The term “malware” is short for malicious software and can refer to anything that gets onto your computer without your consent. In essence, it is software that has no legitimate purpose, although the actual intent of the software can vary.
Early types of malware were often created to demonstrate the skill of the developer and so were no more than an annoyance — they often just displayed a joke message. Later versions were much more dangerous because they caused damage by deleting and corrupting data and software. A large proportion of modern malware is intended to make money for the developer by stealing information or by other means.
Malware is a generic term that covers many different types of threat. These include:
- viruses that infect executable software code and then spread when the program is run. You have to actually do something to infect your computer with a virus, such as opening a file or email attachment. As well as spreading, they may cause damage.
- worms are similar to viruses but spread automatically by transmitting themselves over a network to infect other computers. Since the internet is the biggest network of all, their ability to spread is limitless.
- trojan horses are a means of hiding malware to avoid detection. They appear to be genuine software that you want to install and run but contain something less desirable that can cause harm.
- rootkits are designed to conceal other malware by modifying your operating system. As such, they are not harmful in themselves but they prevent threats being detected.
- backdoors may be installed once your computer’s security is compromised. They bypass authentication procedures so that attackers can access your computer remotely and install other malware.
- spyware is intended to gather information from you PC. It may track your browsing habits in order to sell to you more effectively or may steal your personal information, such as bank details. This may include logging your keystrokes to obtain PINs and passwords.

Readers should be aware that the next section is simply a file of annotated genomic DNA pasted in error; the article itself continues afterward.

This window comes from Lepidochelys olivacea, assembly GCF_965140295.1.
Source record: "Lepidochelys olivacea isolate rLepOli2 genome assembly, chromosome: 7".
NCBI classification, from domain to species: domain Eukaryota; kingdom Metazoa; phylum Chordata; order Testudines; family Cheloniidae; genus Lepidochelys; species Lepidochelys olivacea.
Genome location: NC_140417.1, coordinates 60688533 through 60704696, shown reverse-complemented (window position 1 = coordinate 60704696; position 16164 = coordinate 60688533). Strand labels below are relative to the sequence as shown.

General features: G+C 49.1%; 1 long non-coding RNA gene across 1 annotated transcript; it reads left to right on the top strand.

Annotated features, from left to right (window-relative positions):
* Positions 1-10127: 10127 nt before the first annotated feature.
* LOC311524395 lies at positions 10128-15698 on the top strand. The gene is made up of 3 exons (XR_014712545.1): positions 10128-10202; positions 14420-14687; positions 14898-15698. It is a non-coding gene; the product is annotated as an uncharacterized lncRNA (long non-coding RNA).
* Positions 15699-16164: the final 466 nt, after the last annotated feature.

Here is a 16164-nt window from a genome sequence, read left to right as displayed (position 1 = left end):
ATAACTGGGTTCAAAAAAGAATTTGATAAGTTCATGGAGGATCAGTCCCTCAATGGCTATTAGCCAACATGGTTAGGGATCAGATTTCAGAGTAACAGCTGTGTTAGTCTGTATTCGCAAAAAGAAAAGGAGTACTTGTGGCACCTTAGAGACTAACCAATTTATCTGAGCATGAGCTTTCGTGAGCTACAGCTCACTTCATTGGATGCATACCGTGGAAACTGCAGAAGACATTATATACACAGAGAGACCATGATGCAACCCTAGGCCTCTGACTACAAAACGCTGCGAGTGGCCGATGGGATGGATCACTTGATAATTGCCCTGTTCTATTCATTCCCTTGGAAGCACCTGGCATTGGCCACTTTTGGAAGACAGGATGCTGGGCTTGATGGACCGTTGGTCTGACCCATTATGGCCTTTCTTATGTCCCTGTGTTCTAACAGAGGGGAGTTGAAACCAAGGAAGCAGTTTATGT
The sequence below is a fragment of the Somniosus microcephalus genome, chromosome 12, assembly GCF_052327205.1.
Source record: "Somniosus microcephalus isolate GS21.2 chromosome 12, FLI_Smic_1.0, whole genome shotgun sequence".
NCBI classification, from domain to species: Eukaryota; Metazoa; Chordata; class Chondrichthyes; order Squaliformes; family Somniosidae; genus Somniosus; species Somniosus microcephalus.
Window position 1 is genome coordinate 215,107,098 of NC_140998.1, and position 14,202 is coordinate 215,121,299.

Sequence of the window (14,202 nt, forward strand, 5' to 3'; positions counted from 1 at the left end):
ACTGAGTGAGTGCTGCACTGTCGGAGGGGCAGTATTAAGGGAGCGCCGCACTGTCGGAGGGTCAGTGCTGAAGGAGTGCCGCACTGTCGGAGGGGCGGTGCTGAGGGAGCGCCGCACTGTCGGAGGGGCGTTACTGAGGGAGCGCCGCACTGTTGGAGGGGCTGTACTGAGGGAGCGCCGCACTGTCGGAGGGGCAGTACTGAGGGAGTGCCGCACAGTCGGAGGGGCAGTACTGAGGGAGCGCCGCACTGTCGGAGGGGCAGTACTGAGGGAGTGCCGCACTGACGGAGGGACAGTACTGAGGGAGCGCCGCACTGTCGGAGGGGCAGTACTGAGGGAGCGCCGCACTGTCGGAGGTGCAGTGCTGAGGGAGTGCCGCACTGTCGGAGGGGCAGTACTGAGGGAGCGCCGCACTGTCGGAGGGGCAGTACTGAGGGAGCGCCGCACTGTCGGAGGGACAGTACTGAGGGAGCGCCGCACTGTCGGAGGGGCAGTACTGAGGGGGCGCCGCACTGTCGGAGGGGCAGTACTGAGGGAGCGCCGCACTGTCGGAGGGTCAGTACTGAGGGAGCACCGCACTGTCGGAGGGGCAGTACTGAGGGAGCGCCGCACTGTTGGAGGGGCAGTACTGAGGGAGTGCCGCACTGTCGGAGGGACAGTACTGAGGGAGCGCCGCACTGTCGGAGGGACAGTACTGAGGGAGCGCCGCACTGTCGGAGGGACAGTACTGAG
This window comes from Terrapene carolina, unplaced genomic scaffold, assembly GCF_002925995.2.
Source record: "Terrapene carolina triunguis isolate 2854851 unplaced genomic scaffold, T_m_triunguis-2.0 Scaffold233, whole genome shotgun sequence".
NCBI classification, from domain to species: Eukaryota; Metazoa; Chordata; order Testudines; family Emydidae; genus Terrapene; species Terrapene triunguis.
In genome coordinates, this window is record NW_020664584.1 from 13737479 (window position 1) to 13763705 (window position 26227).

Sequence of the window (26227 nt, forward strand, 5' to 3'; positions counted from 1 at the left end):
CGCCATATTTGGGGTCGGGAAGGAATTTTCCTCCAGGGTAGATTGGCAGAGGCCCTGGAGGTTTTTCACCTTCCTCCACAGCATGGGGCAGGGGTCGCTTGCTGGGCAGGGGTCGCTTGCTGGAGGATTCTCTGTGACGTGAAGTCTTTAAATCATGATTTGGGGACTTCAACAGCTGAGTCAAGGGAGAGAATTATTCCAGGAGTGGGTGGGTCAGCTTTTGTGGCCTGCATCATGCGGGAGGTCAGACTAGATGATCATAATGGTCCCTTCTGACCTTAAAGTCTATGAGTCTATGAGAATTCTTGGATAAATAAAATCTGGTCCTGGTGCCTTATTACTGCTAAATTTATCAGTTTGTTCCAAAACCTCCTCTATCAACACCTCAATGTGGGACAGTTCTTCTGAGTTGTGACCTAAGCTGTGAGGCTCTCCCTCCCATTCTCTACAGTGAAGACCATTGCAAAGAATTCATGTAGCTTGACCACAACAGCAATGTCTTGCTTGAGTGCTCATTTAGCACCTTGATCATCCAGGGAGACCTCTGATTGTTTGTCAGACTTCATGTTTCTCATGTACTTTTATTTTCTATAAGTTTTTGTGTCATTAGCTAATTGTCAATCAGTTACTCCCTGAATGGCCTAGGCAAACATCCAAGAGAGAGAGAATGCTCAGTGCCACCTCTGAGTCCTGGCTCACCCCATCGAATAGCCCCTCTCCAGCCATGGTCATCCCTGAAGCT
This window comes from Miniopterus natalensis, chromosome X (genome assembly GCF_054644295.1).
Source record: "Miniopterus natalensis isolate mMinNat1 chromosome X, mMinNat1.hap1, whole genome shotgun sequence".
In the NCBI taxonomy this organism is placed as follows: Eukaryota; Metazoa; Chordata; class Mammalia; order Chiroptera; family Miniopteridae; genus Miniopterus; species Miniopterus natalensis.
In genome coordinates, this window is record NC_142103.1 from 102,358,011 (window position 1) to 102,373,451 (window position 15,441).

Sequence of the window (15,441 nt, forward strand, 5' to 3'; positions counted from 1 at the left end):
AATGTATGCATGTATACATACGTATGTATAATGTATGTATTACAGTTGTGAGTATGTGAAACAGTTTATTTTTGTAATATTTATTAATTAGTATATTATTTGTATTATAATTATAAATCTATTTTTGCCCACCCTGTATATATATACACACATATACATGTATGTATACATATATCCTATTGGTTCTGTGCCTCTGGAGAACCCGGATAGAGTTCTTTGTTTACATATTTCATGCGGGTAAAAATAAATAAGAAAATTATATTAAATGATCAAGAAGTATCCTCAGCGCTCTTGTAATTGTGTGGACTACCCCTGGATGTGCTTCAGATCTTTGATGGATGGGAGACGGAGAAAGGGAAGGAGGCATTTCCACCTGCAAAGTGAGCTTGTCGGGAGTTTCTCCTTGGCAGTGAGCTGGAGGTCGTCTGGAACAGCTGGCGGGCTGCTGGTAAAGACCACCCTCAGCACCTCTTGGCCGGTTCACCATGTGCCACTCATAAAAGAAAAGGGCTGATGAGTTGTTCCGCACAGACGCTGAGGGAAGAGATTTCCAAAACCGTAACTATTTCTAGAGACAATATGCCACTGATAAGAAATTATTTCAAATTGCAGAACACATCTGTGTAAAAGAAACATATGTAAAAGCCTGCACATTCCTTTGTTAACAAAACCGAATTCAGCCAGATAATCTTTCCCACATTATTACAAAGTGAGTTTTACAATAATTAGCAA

- adware usually displays pop-up adverts on your PC. It often comes with free programs and is a means of recovering their development costs.
Whatever the type of malware, it cannot infect your PC without your help. Even if it is disguised as something else, you have to download and open it for the virus or other form of infection to be released. If your PC is not connected and you never get files from elsewhere, you won’t pick up any malware. However, in the modern age of interconnected PCs, this is hardly likely to be the situation.
The absolute golden rule of malware avoidance is to never open or install anything if you don’t know its source. Do not download programs and files from websites you don’t know. They may contain something nasty that you don’t want. There are, for example, rogue websites that offer free scans of your computer to check for viruses. These always find problems, which are usually fictitious, because they aim to persuade you to download the paid-for version that will fix the problem. All this does is remove the false message; it won’t actually cure anything. On the same lines, don’t open an email attachment from someone you don’t know. Delete the message to avoid the temptation.
Only download and install software from reputable websites. If you’re not sure, do a web search on the company or product and see what comes up. Lots of good reviews will mean you’re safe to download but, if there are reports of problems, look elsewhere.
Another must is to have some reputable internet protection installed, activated and kept up-to-date because the threats change constantly. A good product will have a firewall, will protect you against all forms of malware and remove any problems you already have. Again, check for reputable products before you buy.
If you do the basics, malware should not be a major threat. If you don’t, it can be a big problem.